Next Generation Donors Plan for Greater Impact
19 February 2013 at 9:03 am
A study of the next generation of major donors in the US , aged between 21 to 40, reveals that they are driven by values and not ‘valuables’ and they have the potential to become the most significant philanthropists in history.
The Next Gen Donors research project was a collaboration of 21/64 (www.2164.net) and the Dorothy A. Johnson Center for Philanthropy.
The study found that the ‘next gen’ donors, more than previous generations, value, seek out, and learn from meaningful, hands-on engagement in their philanthropy.
It found that “because these next gen donors come from families with wealth and philanthropic resources, are members of generations experiencing rapid social changes, and are currently in important developmental stages of their lives, many would expect them to be entitled by privilege, careless with legacy, and eager for change.”
However, the researchers said they discovered quite the opposite.
“Values drive these next gen major donors, not valuables – values they often say they have learned from parents and grandparents,” the report said.
“They are mindful of the privilege they have inherited or that comes with the wealth they are creating. They seek a balance between honoring family legacy and assessing the needs and tools of the day.”
The study is based on data acquired through online surveys and in depth interviews.
The study found that young donors give using many of the same methods that their families use, but they want to explore new philanthropic and investing tools as well and often highlight the importance of strategy for the future of their giving.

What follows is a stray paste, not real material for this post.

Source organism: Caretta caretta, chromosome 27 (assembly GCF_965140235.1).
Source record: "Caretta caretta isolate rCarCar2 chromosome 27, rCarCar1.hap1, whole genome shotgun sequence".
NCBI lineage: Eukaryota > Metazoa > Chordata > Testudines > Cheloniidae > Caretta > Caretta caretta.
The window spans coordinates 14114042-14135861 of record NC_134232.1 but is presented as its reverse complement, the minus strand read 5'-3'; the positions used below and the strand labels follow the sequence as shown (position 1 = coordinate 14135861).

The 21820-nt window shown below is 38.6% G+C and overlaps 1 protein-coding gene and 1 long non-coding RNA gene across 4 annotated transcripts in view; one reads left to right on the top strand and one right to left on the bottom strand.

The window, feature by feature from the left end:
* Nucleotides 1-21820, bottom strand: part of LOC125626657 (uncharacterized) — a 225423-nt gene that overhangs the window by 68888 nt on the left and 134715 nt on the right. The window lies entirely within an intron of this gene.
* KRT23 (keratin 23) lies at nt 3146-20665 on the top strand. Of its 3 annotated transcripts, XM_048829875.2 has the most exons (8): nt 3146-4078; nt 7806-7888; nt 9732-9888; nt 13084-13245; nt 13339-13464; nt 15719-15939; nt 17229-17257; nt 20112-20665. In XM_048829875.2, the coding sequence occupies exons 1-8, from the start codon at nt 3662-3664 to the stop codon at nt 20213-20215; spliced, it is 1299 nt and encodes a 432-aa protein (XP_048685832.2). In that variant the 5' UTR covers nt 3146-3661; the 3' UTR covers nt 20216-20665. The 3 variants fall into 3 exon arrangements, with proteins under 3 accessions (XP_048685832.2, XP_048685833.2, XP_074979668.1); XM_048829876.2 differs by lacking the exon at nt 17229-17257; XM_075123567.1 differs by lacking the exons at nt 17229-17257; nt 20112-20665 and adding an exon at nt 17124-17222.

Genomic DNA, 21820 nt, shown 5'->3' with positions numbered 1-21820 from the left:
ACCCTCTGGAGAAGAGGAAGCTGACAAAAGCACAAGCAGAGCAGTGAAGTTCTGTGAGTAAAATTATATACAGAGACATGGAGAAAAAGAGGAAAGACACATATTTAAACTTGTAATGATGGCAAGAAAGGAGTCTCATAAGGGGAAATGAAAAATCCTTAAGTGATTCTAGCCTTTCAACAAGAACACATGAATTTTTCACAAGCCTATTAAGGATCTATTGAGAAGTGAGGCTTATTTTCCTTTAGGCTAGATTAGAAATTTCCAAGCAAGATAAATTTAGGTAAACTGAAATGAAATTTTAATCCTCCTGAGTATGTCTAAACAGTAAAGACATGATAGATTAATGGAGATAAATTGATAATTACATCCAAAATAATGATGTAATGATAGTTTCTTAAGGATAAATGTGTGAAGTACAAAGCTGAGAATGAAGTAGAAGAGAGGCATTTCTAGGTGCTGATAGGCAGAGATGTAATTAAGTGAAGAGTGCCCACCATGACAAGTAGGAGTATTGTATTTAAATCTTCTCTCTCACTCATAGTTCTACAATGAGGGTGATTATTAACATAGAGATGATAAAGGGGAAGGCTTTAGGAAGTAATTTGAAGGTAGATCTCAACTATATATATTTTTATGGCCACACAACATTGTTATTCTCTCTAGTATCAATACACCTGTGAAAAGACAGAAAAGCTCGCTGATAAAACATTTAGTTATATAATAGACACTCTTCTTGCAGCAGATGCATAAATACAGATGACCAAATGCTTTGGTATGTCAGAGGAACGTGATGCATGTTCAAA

Once engaged, the report said, these next gen major donors want to go “all in.”
“Giving without significant, hands-on engagement feels to them like a hollow investment with little assurance of impact.”
“They want to develop close relationships with the organizations or causes they support; they want to listen and offer their own professional or personal talents, all in order to solve problems together with those whom they support.
“They have grown up volunteering, and they still want to offer their time, but in more meaningful ways, not just holding a seat on a gala organizing committee.
The researchers have set up a website to help begin a conversation about the data, to share how it has helped with experimenting with other strategies for engaging the next gen and to provide other feedback for the Not for Profit sector to improve family philanthropy.
Scholars calculate that the U.S. is currently undergoing a massive “wealth transfer” process and that at least $41 trillion will transfer as bequests to the post-Baby Boom generations over the first half of the 21st century. This large amount of wealth has led some observers to predict a new “golden age of philanthropy” (Havens and Schervish, 1999) as much of this wealth becomes available for charitable purposes.